Top five Ultrabooks at CES 2012


    Ultrabooks have been the special products of CES 2012, which is to wind up in Las Vegas on Friday. Around 20 Ultrabooks have been announced at CES. In fact, the concept of laptop has simply changed way for Ultrabook, an Intel standard for lightweight and high performance notebooks.

    Now it is all about Ultrabooks. Tech giants show off their products as Ultrabook even if they don’t meet the entire provisions to become an Ultrabook. Whatever, in our shortlist, we have taken five pure Ultrabooks here. These have been five best Ultrabooks on display at CES. It doesn’t mean all others are not Ultrabooks. Whatever, here we introduce to you our picks with short briefs.

    HP Envy 14 Spectre
    HP has entered into congested Ultrabook market with a high end product, dubbed the Envy 14 Spectre. It has been on of the much-hyped Ultrabooks at CES. The Spectre may be thicker than most of other Ultrabooks out there. But the notebook has grabbed attention with a palm rest and its Gorilla Glass covering on the lid to keep the device fresh always. The Spectre sports a wonderful high resolution 1600 x 900 Radiance display. More than everything, HP’s unique design expertise makes the Spectre a brilliant ultrabook. HP will ship the Spectre in the U.S. next month itself for a price tag of $1399.99.

    Samsung Series 9
    Samsung never waits a moment to join the trending technologies of the day. The South Korean technology giant has announced an awe-inspiring 13-inch Series 9 Ultrabook at CES. Though named Series 9, Samsung Ultrabook is entirely different from the original machine. Besides a new look and style, the Series 9 Ultrabook has a higher resolution 1600 x 900 display and SD card slot for memory expansion. It is remarkable that Samsung has designed its Series 9 Ultrabook without mimicking Apple MacBook Air like other companies. Samsung describes its Series 9 ultrabook as “the world’s thinnest and most compact premium notebook.” The ultrabook is pricier, however. You will have to pay around $1500 to get this innovative notebook.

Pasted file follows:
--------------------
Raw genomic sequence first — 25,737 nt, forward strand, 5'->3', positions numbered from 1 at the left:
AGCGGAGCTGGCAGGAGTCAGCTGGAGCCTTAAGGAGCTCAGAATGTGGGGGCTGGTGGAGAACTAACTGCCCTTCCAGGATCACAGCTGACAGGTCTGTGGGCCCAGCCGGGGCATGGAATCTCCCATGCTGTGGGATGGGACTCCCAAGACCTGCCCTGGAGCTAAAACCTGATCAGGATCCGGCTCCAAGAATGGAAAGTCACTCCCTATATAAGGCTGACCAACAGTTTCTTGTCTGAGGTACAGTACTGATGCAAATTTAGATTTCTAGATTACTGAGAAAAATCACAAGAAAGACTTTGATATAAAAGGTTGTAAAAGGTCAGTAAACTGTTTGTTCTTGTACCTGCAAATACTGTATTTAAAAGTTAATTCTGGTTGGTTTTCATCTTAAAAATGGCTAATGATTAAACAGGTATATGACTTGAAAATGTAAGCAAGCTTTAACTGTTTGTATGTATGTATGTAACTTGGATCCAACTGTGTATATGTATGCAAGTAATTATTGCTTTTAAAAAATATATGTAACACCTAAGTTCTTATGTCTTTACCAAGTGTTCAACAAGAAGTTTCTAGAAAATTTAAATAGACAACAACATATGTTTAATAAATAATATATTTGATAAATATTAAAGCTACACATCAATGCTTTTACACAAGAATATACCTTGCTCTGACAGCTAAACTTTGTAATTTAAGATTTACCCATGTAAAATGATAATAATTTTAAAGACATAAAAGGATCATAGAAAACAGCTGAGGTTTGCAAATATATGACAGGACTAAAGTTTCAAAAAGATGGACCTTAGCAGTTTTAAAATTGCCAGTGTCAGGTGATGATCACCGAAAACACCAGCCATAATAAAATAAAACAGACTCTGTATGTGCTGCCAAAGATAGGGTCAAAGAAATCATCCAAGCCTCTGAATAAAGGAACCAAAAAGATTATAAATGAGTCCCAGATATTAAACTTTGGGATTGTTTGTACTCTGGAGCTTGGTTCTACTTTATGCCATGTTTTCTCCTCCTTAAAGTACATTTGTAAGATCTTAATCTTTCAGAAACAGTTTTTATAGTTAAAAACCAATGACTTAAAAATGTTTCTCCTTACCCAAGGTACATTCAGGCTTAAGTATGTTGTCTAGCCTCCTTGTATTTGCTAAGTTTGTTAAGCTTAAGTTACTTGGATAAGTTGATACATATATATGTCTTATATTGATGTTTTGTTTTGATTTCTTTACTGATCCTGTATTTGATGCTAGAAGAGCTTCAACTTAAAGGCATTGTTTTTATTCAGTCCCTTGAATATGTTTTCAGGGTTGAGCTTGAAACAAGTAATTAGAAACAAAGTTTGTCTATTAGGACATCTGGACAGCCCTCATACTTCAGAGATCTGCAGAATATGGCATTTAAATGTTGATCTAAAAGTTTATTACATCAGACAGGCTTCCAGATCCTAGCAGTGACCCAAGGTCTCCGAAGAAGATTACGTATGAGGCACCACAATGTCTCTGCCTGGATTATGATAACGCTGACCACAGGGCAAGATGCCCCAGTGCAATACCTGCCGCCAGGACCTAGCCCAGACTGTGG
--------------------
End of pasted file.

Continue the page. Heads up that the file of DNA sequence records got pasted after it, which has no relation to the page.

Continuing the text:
Lenovo IdeaPad Yoga
    The IdeaPad Yoga ultrabook might one of the much excited products of CES 2012. The 13.3-inch Lenovo notebook has a special capability to convert into a tablet PC, yes a large electronic slate. If you bend the notebook’s lid backwards, you will get a full-fledged Windows 8 tablet. However, Yoga is a complete ultrabook with the third generation Intel Ivy Bridge Core i7 processor and other high-end components. More than everything, you will have Windows 8 on this ultrabook, which will come out by half of this year for a price of £1,199. The Yoga will be 16.9mm thick and it has 1.47kg weight. Its 13.3-inch display offers a higher resolution of 1600 x 900 pixels.

    Dell XPS 13
    The XPS 13 is Dell’s key ultrabook at CES. The American computer maker has designed the XPS 13 with a mind-blowing design and it will come for a relatively low price of $999. The notebook is built in an aluminum shell and it features a backlit keypad and a comfortable rubber bottom. The Dell ultrabook will run on Intel Core i5 processor, 4GB of RAM, 128GB hard drive and 128GB or 256GB solid-state storage options. The XPS 13 has only two USB ports, a MiniDisplay port and a headphone jack. Dell has scarified some ports for portability. You have no Ethernet and SD slot on the notebook. For network connectivity, you have to depend on Wi-Fi only.

    Acer Aspire S5
    Acer Aspire S5, a successor to the Aspire S3, has been yet another big Ultrabook at CES. The new version of Aspire has an Intel Ivy Bridge processor, Thunderbolt port and a new design. The 13.3-inch display of the ultrabook offers better resolution. The device is thinner with 15mm and lighter with 1.3kg weight. “It’s a 13.3-incher that’ll check it at under three pounds, offering up Instant On functionality, a magnesium-aluminum alloy cover (in Onyx Black), HDMI / USB 3.0 / Thunderbolt (!) ports and an SSD for good measure. We’re told that it’ll start shipping in Q2 of this year, but other details remain under wraps,” writes Engadget’s Darren Murph.